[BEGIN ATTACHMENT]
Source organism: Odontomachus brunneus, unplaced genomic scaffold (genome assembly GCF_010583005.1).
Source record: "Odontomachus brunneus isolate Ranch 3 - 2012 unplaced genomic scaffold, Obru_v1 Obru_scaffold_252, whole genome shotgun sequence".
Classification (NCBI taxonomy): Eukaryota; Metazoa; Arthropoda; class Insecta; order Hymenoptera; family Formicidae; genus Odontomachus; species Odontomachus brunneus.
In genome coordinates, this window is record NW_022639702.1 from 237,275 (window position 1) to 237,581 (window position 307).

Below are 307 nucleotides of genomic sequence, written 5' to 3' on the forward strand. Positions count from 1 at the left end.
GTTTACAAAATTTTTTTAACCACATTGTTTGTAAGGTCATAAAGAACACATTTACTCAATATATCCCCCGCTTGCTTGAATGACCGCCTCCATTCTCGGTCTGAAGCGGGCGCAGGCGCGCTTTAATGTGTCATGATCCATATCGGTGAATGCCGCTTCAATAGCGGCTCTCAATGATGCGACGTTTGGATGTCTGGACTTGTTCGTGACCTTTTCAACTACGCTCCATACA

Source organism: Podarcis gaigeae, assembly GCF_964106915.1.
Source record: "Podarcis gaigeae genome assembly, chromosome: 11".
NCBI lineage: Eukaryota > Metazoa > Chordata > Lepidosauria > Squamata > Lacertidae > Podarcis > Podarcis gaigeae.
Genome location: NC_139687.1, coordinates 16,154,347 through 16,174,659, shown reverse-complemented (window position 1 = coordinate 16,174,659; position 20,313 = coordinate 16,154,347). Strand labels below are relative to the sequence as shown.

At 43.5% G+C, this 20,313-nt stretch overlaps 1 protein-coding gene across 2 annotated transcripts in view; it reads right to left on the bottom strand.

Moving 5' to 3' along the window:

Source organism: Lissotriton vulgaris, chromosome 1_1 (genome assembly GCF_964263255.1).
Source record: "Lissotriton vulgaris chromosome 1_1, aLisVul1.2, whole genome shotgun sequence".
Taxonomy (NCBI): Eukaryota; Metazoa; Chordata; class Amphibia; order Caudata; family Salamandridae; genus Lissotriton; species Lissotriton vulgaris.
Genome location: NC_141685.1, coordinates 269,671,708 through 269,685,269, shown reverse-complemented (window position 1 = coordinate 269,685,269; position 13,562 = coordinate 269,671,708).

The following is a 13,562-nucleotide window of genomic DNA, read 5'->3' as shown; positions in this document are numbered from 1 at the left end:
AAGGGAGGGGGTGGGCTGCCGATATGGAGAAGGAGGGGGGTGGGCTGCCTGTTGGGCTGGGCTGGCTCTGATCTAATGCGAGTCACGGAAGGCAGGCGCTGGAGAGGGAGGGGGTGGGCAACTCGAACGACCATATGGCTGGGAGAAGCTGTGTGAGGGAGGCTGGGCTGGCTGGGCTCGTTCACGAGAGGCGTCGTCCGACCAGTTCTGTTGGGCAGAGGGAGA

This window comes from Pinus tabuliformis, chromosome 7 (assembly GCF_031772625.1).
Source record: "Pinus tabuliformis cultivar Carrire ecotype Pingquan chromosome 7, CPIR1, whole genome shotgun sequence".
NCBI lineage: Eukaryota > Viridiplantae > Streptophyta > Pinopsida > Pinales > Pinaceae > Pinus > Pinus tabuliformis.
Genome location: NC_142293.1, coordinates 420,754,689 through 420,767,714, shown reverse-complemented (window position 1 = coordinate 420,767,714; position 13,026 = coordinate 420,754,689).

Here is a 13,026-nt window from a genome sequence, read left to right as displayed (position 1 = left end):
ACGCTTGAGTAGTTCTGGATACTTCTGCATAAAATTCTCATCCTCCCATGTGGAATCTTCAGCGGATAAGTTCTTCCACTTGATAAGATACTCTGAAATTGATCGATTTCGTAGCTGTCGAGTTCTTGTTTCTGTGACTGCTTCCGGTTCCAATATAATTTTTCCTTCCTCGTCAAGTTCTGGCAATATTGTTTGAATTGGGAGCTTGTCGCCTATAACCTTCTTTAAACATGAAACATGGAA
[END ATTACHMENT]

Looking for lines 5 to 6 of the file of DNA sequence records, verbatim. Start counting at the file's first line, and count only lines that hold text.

Below are 307 nucleotides of genomic sequence, written 5' to 3' on the forward strand. Positions count from 1 at the left end.
GTTTACAAAATTTTTTTAACCACATTGTTTGTAAGGTCATAAAGAACACATTTACTCAATATATCCCCCGCTTGCTTGAATGACCGCCTCCATTCTCGGTCTGAAGCGGGCGCAGGCGCGCTTTAATGTGTCATGATCCATATCGGTGAATGCCGCTTCAATAGCGGCTCTCAATGATGCGACGTTTGGATGTCTGGACTTGTTCGTGACCTTTTCAACTACGCTCCATACA